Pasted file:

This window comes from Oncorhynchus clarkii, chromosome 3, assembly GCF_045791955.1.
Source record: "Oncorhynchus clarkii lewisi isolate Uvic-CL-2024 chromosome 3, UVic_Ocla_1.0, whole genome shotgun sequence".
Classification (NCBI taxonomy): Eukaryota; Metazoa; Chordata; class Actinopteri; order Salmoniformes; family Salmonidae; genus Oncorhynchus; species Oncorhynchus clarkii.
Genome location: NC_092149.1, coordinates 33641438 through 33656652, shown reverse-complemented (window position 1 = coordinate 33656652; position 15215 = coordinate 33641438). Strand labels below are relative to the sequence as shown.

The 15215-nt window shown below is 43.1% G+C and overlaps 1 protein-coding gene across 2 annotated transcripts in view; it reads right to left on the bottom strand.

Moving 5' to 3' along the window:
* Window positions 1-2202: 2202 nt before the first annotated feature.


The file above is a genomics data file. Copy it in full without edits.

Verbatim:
This window comes from Oncorhynchus clarkii, chromosome 3, assembly GCF_045791955.1.
Source record: "Oncorhynchus clarkii lewisi isolate Uvic-CL-2024 chromosome 3, UVic_Ocla_1.0, whole genome shotgun sequence".
Classification (NCBI taxonomy): Eukaryota; Metazoa; Chordata; class Actinopteri; order Salmoniformes; family Salmonidae; genus Oncorhynchus; species Oncorhynchus clarkii.
Genome location: NC_092149.1, coordinates 33641438 through 33656652, shown reverse-complemented (window position 1 = coordinate 33656652; position 15215 = coordinate 33641438). Strand labels below are relative to the sequence as shown.

The 15215-nt window shown below is 43.1% G+C and overlaps 1 protein-coding gene across 2 annotated transcripts in view; it reads right to left on the bottom strand.

Moving 5' to 3' along the window:
* Window positions 1-2202: 2202 nt before the first annotated feature.